Christian Lundgaard departed the ART Grand Prix garage for the Sprint Race on Sunday and climbed into the cockpit, having left his team with a determined message: “it's 17 points or nothing.” He returned to the garage with all 17 points, 15 for the glistening winner’s trophy in his hands, and two more for the fastest lap of the day.

The reason he’d left his team with such a resolute message came in the wake of a disappointing Feature Race. The Dane had started Saturday on pole, but lost first to Nikita Mazepin in the dying laps and ended up sixth, as a Safety Car gifted the alternate strategy drivers an advantage – of which Lundgaard was not one.

His Sunday was a complete contrast, starting from third he thundered to first off the line, and from there, the win never looked in doubt.

“I think it shows the pace that we had this weekend,” he explained. “Saturday should have been a victory. If you do prime/option, or if you do option/prime, you wait for a Safety Car at either the beginning or the end... and it came in the end.

“That benefited the prime/option drivers. I'm not too disappointed about the result yesterday, because I still think that without the Safety Car we would have done the job.

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“Obviously, it showed that we had a car that as capable of winning and we did that. I told the team that it's either 17 points or nothing, and we got 17 points. I'm very satisfied with the result.”

Given the manner in which he lost the Feature Race, it wasn’t surprising to hear that Lundgaard was wary of tyre degradation on the Saturday. So strong was the pace of his ART machine, though that he was able to build up a mammoth 14s gap, whilst carefully managing his Pirellis.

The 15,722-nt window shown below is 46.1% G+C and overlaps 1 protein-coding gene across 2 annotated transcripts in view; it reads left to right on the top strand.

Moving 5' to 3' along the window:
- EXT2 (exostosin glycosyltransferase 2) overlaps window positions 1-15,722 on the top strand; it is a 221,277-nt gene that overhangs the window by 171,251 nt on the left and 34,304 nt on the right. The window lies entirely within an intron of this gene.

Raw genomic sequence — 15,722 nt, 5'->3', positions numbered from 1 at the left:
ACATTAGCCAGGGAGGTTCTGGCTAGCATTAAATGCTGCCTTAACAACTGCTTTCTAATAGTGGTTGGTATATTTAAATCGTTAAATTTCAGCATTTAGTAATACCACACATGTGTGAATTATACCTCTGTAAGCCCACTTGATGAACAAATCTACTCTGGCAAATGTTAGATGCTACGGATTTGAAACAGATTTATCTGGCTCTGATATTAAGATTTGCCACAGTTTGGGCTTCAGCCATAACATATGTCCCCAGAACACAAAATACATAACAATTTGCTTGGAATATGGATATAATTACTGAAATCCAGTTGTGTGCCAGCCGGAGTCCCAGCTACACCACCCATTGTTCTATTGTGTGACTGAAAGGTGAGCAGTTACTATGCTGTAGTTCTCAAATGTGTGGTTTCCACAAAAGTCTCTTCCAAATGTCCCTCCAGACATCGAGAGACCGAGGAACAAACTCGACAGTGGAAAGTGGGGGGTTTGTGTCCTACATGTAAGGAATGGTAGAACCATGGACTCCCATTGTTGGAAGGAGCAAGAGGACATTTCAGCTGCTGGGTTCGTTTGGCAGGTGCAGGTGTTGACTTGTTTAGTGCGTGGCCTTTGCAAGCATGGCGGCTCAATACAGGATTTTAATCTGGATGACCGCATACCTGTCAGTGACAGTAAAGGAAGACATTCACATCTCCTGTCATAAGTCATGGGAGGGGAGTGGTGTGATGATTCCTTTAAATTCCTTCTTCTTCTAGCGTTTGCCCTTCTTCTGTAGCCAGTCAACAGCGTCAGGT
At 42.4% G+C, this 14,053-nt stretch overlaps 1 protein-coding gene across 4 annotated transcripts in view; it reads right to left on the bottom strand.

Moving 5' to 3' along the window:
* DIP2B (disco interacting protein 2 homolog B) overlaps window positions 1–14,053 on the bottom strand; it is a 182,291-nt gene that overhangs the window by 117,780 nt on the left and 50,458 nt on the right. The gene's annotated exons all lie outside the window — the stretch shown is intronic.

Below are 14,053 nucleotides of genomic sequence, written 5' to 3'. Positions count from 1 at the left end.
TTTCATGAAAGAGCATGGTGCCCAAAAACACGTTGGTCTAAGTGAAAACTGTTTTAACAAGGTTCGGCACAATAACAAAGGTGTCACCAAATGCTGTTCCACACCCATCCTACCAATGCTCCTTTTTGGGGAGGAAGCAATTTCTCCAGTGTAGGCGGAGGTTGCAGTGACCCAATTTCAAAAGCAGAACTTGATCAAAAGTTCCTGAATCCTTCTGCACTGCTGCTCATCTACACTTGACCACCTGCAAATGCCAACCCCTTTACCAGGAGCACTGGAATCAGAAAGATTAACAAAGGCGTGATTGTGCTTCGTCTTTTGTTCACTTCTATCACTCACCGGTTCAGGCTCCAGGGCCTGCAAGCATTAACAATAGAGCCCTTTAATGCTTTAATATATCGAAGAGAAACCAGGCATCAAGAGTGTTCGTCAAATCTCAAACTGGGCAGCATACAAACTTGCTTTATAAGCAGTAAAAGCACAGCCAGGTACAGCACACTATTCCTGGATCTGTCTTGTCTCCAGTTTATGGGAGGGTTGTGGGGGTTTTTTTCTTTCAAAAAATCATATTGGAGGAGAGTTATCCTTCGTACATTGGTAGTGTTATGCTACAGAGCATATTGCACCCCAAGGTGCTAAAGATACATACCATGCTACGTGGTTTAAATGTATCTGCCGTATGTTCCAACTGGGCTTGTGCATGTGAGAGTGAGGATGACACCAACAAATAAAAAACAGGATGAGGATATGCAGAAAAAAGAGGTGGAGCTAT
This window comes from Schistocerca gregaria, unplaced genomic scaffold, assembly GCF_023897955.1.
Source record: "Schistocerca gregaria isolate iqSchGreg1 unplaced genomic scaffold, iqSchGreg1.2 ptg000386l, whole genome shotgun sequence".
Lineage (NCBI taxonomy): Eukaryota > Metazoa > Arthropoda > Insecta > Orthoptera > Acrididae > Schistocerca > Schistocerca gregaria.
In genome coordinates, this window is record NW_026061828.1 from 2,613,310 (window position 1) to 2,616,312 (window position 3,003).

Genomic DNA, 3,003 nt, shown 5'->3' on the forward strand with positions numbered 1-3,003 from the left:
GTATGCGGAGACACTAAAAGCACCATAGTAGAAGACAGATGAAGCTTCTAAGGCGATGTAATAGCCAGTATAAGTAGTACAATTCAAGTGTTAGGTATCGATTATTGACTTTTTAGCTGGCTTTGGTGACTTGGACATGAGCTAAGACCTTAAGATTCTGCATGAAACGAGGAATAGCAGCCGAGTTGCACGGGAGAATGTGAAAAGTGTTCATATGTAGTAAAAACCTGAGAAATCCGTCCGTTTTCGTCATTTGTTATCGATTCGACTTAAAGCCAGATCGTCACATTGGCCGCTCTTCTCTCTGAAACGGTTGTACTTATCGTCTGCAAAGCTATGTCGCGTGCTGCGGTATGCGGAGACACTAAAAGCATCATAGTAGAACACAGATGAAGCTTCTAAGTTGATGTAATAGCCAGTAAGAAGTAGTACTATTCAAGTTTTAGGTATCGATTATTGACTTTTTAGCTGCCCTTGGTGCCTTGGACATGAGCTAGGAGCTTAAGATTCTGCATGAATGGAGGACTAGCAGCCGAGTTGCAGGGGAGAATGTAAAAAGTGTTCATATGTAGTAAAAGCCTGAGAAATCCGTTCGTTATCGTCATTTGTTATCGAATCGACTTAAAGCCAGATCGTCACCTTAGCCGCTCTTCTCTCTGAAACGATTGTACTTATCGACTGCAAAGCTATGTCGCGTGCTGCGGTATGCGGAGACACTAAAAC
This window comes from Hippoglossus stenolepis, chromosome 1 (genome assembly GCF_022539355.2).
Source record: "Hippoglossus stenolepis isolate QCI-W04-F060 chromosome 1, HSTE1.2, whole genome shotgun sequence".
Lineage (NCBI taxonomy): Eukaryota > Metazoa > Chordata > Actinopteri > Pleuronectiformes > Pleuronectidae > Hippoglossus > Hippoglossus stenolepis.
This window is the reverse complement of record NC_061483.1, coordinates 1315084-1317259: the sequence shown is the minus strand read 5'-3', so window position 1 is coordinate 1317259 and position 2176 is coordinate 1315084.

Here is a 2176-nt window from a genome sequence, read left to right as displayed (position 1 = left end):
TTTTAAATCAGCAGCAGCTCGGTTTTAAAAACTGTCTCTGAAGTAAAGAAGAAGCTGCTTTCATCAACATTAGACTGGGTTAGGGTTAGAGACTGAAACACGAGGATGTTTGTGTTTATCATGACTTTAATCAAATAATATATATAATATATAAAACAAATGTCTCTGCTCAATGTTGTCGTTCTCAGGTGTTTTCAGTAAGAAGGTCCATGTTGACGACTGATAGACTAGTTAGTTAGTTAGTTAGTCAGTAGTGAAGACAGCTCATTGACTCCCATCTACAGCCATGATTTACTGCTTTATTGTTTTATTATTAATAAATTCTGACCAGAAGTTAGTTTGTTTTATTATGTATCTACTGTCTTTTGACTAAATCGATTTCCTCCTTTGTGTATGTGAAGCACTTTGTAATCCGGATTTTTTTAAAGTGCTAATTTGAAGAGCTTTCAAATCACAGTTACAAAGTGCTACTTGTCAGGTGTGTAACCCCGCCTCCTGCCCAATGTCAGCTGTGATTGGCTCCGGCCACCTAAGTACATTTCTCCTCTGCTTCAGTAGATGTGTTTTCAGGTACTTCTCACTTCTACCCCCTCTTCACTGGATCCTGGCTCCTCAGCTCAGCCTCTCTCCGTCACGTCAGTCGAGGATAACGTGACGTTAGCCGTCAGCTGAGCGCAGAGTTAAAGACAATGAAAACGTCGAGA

“At some point, I was like, ‘now I need to take care of the tyres,” Lundgaard explained. “Every time on the straight, my engineer would tell me the gap to P2, and it just kept increasing.

“At that point, I was just cruising around trying to nurse the tyres until the end. These Pirelli tyres seem to only work if you put enough energy into them, so at the end when I started pushing slightly more, I just didn't have more grip.

“I think it's the same for everyone. The pace was great. The car was great, and the team did a great job the whole weekend so I cannot thank them enough.”

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The Dane’s victory lifts him to third place in what is a tantalizing tight Championship battle. Just eight points separate him from Callum Ilott in second place, while Robert Shwartzman is only five points below him.

“The Championship still has a long way to go, with three race weekends,” he continued. “Mick (Schumacher) seems to be quite strong in consistency, just scoring points every race.

“We need those podiums, pretty much from now on until the end, but for me at the moment it's still a long reach. We need to focus on being consistent, and that's the thing we need to do now.”